I am always fascinated to hear about the ways in which God has worked in people’s lives to draw them to himself. Every such story is interesting (and, moreover, a cause for rejoicing), and so perhaps the title of this post is badly chosen. But I choose to retain it because these are all testimonies with which I particularly identify in some way or other. I hope that many of my readers will feel the same way.
1) Escape from nihilism by J. Budziszewski
J. Budziszewski is a professor of Philosophy and Government at the University of Texas at Austin.
When some people flee from God they rob and kill. When others flee from God they do a lot of drugs and have a lot of sex. When I fled from God I didn't do any of those things; my way of fleeing was to get stupid. Though it always comes as a surprise to intellectuals, there are some forms of stupidity that one must be highly intelligent and educated to commit. God keeps them in his arsenal to pull down mulish pride, and I discovered them all. That is how I ended up doing a doctoral dissertation to prove that we make up the difference between good and evil and that we aren't responsible for what we do. I remember now that I even taught these things to students; now that's sin.
It was also agony. You cannot imagine what a person has to do to himself--well, if you are like I was, maybe you can--what a person has to do to himself to go on believing such nonsense. […]
Visualize a man opening up the access panels of his mind and pulling out all the components that have God's image stamped on them. The problem is that they all have God's image stamped on them, so the man can never stop. No matter how much he pulls out, there's still more to pull. I was that man. Because I pulled out more and more, there was less and less that I could think about. But because there was less and less that I could think about, I thought I was becoming more and more focussed. Because I believed things that filled me with dread, I thought I was smarter and braver than the people who didn't believe them. I thought I saw an emptiness at the heart of the universe that was hidden from their foolish eyes. Of course I was the fool.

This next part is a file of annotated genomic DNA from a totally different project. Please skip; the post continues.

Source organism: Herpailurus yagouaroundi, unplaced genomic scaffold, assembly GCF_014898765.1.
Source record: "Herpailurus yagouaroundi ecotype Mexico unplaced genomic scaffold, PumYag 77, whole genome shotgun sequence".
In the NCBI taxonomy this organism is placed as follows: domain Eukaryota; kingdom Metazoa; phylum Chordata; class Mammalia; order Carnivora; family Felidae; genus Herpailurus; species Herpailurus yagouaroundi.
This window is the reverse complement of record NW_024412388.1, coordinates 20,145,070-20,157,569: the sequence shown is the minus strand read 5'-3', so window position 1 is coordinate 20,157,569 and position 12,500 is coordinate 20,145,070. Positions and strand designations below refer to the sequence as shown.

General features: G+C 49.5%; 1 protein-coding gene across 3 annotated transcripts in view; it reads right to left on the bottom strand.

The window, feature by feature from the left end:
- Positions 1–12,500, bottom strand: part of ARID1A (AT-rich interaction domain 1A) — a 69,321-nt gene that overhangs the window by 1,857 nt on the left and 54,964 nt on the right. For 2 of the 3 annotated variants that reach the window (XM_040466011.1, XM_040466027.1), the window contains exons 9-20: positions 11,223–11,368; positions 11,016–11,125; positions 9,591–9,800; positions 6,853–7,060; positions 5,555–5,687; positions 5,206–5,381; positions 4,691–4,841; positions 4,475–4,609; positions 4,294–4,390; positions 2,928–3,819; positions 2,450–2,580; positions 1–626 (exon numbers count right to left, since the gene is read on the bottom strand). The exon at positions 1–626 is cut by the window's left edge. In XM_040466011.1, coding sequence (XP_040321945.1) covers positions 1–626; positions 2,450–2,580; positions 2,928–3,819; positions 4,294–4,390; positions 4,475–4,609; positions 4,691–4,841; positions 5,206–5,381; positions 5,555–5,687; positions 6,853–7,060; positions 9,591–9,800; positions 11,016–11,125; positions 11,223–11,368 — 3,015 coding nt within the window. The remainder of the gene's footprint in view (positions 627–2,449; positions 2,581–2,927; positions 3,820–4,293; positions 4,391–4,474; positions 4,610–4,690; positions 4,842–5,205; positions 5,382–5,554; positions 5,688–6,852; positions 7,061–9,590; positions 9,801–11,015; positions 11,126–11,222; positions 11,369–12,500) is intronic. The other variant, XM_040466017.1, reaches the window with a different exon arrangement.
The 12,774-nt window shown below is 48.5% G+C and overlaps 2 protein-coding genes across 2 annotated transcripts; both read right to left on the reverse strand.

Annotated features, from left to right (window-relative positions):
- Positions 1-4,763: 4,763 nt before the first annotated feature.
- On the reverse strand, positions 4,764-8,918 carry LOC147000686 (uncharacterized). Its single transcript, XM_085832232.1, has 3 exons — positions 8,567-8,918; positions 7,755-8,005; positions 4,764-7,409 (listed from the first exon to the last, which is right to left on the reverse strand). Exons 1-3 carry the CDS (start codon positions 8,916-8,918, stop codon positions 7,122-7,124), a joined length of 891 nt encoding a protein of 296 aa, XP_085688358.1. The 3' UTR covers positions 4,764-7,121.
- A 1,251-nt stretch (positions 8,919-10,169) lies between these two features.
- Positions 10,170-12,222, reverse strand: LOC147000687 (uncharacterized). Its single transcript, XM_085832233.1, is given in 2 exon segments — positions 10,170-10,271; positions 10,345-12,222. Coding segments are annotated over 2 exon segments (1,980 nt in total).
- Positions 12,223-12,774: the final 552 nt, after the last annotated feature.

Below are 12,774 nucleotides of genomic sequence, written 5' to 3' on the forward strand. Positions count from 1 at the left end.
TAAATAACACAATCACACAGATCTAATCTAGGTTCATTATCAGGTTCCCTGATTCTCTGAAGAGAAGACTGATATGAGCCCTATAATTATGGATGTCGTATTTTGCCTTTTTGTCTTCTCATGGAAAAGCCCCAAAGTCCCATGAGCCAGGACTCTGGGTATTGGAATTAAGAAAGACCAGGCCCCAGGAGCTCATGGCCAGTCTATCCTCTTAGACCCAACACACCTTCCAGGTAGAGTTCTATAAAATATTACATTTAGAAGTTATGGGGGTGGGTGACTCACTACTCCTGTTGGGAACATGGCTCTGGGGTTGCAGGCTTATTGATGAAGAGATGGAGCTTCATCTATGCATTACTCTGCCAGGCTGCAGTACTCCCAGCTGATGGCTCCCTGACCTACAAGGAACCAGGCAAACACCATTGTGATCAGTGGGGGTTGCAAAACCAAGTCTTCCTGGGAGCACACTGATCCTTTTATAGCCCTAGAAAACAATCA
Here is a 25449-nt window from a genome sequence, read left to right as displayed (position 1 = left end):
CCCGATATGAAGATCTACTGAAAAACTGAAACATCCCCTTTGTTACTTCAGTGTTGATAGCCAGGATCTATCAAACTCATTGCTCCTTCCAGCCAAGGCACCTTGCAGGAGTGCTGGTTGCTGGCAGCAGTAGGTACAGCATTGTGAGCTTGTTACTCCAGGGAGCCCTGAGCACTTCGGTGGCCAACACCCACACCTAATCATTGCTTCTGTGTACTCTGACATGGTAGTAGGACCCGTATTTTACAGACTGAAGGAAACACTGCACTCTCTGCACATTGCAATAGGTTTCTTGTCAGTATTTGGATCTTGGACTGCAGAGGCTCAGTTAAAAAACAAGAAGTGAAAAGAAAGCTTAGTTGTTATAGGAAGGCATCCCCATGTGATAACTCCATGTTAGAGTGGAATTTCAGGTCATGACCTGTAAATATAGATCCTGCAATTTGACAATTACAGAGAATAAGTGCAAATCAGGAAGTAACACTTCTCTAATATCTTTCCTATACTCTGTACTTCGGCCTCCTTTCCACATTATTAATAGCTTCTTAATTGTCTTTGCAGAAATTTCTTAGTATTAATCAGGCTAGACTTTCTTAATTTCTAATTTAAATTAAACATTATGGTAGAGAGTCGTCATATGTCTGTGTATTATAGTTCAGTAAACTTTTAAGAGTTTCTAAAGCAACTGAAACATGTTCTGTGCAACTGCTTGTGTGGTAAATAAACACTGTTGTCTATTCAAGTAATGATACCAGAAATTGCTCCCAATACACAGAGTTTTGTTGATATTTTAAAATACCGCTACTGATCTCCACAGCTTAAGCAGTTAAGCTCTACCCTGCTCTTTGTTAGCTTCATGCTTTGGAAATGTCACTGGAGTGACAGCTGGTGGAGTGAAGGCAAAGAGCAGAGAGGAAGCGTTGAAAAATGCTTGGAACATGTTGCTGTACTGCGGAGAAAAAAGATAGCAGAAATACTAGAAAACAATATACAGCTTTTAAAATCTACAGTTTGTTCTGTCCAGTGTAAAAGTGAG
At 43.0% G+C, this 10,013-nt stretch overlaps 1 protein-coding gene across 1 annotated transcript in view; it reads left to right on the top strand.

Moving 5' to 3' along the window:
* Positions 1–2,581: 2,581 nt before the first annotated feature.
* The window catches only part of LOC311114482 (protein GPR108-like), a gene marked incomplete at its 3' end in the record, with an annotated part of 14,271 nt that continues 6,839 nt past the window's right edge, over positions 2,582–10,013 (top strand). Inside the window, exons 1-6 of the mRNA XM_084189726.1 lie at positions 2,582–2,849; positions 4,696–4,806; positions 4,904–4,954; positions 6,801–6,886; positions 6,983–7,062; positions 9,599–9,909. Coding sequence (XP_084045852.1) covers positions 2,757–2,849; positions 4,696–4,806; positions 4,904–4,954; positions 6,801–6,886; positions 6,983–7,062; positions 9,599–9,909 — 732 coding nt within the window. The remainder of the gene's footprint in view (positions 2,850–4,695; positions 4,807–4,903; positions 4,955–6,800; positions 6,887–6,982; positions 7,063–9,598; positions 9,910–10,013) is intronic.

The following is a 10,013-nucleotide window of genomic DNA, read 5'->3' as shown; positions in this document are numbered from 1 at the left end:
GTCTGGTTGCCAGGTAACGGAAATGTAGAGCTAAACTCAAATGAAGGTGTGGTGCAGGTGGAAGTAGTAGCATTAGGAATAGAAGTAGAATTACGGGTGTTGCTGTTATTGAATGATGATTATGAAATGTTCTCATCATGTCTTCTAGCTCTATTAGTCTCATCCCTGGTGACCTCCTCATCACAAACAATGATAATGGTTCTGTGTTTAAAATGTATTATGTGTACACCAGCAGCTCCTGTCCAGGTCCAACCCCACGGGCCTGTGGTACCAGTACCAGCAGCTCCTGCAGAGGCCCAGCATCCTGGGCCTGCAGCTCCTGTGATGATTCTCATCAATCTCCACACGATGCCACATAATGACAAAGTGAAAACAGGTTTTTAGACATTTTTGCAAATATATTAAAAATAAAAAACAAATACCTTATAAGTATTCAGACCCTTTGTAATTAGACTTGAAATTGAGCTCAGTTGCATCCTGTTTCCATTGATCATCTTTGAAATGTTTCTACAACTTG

2) How I came to faith by William Lane Craig
William Lane Craig is Research Professor of Philosophy at Talbot School of Theology in La Mirada, California.
I became very bitter toward the institutional church because of the phoniness that I thought it represented […] I began to read the New Testament […] and as I did so I was absolutely captivated by the person of Jesus of Nazareth. There was a wisdom about his teaching that I had never encountered before, and there was an authenticity about his life that wasn’t characteristic of [some of] his followers […] I realised at that point that I couldn’t throw the baby out with the bathwater.
3) Quam dilecta by Peter van Inwagen
Peter van Inwagen is John Cardinal O'Hara Professor of Philosophy at the University of Notre Dame.
There is, I believe, an identifiable and cohesive historical phenomenon that named itself the Enlightenment in the eighteenth century, and which, although it long ago abandoned the name, still exists. Like the Church, it does not speak with one voice. Like the Church, it has no central government. Like the Church, it is made up of many groups some of which heartily detest many of the others--some of which, indeed, regard themselves as its sole true representatives and all others who claim to be its representatives as wolves in sheep's clothing. Like the Church, it has a creed, although, unlike the Church's creeds, its creed has never received an official formulation. […]